7. ummm… interesting. i think i sorta agree. i don’t like apologetic takes on the bible as offered by NT Wright and scholars such as he, but he is much better than the Lee Strobel’s style of apologetics. i like my training here at LTS with historical-critical models and such, seeing what literary and anthropological findings can reveal about scripture. however, i don’t see the bible as irrelevant, but in fact more relevant in light of these findings. it means that people were still struggling with many of the same things we were. namely “how can we best live together?” and “what makes us, us, and gives life meaning?”

    my tradition helps me with that. others find various paths, but we all have methods and systems to answer these questions. some are more consistent than others…

    i’m more open to Avalos than before, however, the first post has colored my opinion that i can’t quite shake.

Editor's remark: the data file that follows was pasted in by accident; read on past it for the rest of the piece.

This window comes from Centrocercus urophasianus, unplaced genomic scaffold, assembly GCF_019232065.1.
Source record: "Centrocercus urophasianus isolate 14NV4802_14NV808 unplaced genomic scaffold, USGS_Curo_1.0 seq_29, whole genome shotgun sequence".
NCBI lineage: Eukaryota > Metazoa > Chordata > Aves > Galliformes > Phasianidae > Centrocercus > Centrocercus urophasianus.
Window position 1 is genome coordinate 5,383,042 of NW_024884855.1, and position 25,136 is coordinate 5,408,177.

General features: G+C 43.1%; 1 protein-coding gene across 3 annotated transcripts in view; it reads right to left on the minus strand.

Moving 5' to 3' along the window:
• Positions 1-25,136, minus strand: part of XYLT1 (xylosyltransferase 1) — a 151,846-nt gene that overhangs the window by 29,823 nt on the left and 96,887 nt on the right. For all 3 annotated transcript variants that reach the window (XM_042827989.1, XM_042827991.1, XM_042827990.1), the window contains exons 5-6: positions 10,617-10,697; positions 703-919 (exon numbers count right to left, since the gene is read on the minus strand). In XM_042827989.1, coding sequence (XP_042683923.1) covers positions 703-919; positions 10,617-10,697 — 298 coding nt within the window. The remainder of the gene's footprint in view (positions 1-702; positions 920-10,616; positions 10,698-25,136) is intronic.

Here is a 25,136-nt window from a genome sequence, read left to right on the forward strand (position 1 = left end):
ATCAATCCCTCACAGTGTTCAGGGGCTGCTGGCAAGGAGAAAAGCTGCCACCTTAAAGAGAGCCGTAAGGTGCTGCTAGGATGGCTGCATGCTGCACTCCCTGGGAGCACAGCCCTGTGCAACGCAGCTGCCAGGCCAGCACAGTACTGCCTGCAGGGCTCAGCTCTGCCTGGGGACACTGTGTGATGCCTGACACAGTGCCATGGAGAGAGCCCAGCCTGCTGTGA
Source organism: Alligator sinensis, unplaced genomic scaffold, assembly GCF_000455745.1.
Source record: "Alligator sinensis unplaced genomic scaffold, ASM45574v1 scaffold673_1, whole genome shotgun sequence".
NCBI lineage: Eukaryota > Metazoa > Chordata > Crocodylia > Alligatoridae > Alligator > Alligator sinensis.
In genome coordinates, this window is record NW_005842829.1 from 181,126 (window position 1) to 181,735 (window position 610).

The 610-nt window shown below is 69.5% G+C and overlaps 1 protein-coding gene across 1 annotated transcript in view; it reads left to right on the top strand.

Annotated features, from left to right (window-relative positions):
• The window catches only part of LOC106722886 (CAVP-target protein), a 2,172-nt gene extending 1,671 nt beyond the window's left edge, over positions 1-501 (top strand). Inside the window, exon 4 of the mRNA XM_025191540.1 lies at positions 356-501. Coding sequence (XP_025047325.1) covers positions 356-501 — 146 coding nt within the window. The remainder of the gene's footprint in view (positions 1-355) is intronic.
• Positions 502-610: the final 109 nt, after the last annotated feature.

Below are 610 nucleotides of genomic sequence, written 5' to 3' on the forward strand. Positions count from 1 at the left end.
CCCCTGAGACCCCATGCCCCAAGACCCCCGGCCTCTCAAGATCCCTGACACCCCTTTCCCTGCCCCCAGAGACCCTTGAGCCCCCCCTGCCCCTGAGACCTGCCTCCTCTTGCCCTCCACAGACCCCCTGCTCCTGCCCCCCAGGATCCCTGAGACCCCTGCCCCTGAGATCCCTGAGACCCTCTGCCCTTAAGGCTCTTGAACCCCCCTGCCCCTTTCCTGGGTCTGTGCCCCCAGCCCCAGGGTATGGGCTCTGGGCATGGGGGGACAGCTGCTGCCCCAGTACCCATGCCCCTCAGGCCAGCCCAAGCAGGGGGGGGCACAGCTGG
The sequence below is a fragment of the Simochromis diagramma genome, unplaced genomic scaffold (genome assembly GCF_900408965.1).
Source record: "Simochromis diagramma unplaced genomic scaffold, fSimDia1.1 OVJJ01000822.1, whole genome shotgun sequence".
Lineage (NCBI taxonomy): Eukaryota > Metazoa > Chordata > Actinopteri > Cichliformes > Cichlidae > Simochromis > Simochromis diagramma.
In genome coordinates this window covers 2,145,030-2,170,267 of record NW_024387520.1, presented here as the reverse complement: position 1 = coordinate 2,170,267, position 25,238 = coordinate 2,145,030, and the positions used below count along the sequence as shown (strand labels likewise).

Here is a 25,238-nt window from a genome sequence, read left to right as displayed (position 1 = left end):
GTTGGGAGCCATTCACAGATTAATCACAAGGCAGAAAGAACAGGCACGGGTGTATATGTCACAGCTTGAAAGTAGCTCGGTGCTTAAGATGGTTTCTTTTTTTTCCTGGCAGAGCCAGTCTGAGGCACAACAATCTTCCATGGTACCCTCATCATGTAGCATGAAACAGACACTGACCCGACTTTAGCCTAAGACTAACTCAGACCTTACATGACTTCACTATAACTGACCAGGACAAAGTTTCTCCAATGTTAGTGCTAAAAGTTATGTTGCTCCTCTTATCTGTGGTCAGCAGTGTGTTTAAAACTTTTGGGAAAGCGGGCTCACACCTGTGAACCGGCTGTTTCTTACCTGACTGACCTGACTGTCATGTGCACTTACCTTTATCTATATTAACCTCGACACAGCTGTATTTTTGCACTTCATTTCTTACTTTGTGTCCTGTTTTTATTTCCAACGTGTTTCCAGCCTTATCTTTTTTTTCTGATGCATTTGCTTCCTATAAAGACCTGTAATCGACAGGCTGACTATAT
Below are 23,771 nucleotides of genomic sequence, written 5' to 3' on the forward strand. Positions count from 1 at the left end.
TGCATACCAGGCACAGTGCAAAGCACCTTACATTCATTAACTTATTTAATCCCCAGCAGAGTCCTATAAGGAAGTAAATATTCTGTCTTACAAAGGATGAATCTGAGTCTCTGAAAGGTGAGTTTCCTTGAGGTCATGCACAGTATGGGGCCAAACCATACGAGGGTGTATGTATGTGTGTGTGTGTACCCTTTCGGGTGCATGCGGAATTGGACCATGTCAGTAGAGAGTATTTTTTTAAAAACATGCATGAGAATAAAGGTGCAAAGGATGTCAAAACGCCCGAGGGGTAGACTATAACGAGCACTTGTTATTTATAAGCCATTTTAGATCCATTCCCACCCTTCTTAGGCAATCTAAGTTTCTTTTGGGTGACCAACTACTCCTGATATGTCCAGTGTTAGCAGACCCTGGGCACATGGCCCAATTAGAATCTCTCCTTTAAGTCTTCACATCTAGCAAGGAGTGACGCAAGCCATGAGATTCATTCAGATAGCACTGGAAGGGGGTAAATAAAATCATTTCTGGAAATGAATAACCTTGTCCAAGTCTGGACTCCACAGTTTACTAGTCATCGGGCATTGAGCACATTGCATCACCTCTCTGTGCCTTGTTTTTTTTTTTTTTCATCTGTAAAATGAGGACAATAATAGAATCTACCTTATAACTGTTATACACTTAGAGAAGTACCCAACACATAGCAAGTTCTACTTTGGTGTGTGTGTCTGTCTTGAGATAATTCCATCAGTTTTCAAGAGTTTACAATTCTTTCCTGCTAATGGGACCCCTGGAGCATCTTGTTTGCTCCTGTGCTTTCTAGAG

8. Ian

    Yes, sabio, I think we’re vehemently agreeing.

    Would I lament a decline in biblical literacy? Yes.
    Would I lament a decline in Shakespearean literacy? Yes.
    Is biblical literacy more important than Shakespearean literacy? Yes, because of its importance to large groups of the population.
    Is either more important than scientific literacy. Not even the same ball-park.
    Critical thinking? No, not close.
    Given an hour of the curriculum, what would be better for children to study? Erm… How about a curriculum in Googling?


  9. societyvs

    “It seems a human reflex to preserve that with which we are familiar. There are movements to preserve languages, cuisines, customs, music and even technologies. We make museums like tombstones for those things that do succumb” (Sabio)